If you have a heartbeat, you likely live your life combatting fears and anxieties of all kinds. This is not necessarily a bad thing. This fear response is hardwired in our brains to protect us from real-life threats. (It is a great thing that you have a fear response if you stumble upon a mountain lion on your morning run!)
The drawback of our fear response is when we get stuck in that response and live our lives in a constant state of worry, anxiety, and panic. If you struggle with this, you’re not alone.
We all deal with fear in some way or another, but in the past few years particularly, it has been elevated to a completely different level. All of us have had to come face-to-face with our fears in a much more intense way since 2020.
Fear of financial collapse
Fear of disease
Fear of conflict and war
Fear of the unknown
This fear has wreaked havoc on our society and crashed through our comfort like a tornado. Whether we want to admit it or not, the pandemic has changed us in ways we never could have imagined.
But we genuinely believe that we have not been made worse by this time of fear, but we have been made better.
Fear can completely break down us if we let it, but rather than let fear destroy us, the Church has been able to leverage fear in a way that has strengthened us. Throughout our history, the Church has consistently faced the fears present in society and brought a beacon of hope right in the middle of it.
Although it is unlikely many of us will face persecution for our faith in the way the early church did, it is good for us to look to examples of the saints and their ability to face fear straight on.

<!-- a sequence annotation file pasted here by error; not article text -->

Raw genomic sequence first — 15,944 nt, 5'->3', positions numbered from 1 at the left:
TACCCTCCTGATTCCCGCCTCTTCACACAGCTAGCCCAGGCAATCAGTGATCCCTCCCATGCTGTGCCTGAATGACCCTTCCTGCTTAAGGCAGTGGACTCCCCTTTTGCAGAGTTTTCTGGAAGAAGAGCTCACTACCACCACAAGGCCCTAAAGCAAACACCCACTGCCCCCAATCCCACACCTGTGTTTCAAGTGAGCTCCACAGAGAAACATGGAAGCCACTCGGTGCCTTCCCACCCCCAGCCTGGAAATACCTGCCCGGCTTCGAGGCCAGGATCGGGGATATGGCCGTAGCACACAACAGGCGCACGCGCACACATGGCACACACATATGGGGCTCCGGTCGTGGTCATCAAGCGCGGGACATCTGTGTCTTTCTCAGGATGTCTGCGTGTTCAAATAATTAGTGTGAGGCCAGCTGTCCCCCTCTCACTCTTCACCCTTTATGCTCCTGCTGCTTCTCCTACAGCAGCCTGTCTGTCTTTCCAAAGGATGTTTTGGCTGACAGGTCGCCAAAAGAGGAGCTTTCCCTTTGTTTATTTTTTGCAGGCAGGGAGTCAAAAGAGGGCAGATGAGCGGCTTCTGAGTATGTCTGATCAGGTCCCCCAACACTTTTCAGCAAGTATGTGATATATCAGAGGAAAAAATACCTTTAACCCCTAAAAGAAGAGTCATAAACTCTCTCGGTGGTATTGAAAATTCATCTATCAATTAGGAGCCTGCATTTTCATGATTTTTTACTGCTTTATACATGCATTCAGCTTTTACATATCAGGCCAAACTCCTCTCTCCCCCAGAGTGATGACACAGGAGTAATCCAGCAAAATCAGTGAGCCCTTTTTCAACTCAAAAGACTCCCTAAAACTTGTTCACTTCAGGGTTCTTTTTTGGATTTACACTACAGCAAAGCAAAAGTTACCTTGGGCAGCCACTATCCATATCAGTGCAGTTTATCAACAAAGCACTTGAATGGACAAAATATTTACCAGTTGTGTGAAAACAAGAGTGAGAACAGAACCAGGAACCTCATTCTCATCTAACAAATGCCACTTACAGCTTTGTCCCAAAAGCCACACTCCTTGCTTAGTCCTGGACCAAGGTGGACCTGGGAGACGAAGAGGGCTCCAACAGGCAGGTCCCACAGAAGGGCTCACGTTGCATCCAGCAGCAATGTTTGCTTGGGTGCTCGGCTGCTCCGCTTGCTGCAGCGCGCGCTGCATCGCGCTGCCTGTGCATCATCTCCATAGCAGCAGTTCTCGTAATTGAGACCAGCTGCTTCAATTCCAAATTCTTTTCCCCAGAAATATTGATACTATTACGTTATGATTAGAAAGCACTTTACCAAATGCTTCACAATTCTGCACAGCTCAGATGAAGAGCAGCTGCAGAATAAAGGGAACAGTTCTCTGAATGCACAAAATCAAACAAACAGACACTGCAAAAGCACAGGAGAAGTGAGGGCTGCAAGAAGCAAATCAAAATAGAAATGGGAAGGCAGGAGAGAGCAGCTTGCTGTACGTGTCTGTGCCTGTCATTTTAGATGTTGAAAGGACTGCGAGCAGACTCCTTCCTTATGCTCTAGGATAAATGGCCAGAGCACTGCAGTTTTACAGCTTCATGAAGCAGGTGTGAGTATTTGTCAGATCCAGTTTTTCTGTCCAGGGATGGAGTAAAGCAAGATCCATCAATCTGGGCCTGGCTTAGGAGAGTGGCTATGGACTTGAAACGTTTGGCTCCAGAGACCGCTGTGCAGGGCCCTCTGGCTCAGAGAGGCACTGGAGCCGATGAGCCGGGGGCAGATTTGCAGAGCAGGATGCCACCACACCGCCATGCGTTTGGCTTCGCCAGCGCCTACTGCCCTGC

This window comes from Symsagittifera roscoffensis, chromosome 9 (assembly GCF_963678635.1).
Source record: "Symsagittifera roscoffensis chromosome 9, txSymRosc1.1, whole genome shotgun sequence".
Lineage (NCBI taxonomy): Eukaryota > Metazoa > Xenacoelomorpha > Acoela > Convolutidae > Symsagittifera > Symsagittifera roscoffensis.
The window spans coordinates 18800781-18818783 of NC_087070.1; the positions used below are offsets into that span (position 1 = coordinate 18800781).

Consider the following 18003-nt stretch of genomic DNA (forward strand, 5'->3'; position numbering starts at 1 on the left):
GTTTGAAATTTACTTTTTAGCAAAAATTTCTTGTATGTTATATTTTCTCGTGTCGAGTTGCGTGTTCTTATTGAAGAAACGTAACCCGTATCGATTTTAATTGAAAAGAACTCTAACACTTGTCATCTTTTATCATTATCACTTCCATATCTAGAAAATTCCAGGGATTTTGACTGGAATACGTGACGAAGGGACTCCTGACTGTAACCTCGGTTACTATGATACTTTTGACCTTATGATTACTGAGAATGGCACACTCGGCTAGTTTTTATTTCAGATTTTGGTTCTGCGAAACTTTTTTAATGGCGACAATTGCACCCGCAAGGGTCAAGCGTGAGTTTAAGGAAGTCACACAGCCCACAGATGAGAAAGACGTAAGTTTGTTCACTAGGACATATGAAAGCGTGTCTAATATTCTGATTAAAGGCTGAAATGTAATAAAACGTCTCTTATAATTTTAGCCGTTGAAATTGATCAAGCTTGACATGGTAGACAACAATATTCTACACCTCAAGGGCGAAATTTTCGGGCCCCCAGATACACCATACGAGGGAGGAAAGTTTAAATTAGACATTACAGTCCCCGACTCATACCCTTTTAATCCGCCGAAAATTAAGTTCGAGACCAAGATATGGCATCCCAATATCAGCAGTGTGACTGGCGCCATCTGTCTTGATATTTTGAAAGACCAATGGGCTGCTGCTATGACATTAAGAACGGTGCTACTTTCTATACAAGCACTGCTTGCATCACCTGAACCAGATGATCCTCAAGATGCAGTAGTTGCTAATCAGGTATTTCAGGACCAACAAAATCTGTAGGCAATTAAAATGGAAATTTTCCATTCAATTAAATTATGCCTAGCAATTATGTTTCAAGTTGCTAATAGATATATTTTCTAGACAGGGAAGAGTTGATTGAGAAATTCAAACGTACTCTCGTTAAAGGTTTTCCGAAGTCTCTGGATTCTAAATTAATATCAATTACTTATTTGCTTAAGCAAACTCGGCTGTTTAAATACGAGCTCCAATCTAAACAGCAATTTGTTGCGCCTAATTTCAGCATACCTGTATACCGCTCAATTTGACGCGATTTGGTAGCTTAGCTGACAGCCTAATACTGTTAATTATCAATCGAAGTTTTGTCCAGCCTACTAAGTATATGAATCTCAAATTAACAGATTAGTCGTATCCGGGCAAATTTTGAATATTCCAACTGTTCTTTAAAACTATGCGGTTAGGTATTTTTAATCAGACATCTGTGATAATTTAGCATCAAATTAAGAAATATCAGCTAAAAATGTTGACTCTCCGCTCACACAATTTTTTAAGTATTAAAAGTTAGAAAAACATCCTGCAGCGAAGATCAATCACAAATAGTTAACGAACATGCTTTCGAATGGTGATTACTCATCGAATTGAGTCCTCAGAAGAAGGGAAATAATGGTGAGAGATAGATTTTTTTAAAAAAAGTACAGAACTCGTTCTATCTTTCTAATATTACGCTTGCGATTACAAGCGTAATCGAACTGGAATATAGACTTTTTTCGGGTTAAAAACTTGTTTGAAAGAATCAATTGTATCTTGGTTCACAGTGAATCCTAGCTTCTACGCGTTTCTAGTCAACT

In Acts 7, we read the story of the first Christian martyr named Stephen. In this account, Stephen has just preached the Gospel to the crowds around him, specifically the Sanhedrin. Upon hearing the Good News of Jesus, the religious leaders are furious. It says this in Acts 7:54-56:
“When the members of the Sanhedrin heard this, they were furious and gnashed their teeth at him. But Stephen, full of the Holy Spirit, looked up to heaven and saw the glory of God, and Jesus standing at the right hand of God. “Look,” he said, “I see heaven open and the Son of Man standing at the right hand of God.”
Stephen was coming face-to-face with the ultimate fear: death by stoning. Yet even though he was able to have his life taken away from him, Stephen was able to have hope as he looked to Christ (literally!). He even was so bold as to pray for his murderers before he took his final breath, echoing the actions of Christ on the cross.
In many stories about the church fathers and saints of old, we hear account after account of the courage and power of martyrdom. Early Christian author Tertullian once famously said, “The blood of the martyrs is the seed of the Church.” What we see in the martyrs are those who face the fear of death and it is their embrace of it that spreads the message of Jesus like wildfire.
This blog isn’t about seeking to be a martyr for the Gospel. We mention this to emphasize that throughout the ages, the Church has been courageous enough to face every type of fear knowing that there is hope to be found even in the midst of it.
Fear cannot destroy the church
Fear is the very catalyst that makes the church grow
If you’re a church leader or pastor, it is vital to recognize that now is the moment to act. People all around us are still in great fear from all of the things going on in our world. We are not those who shrink back, but we are those who have faith and are saved (Hebrews 10:39).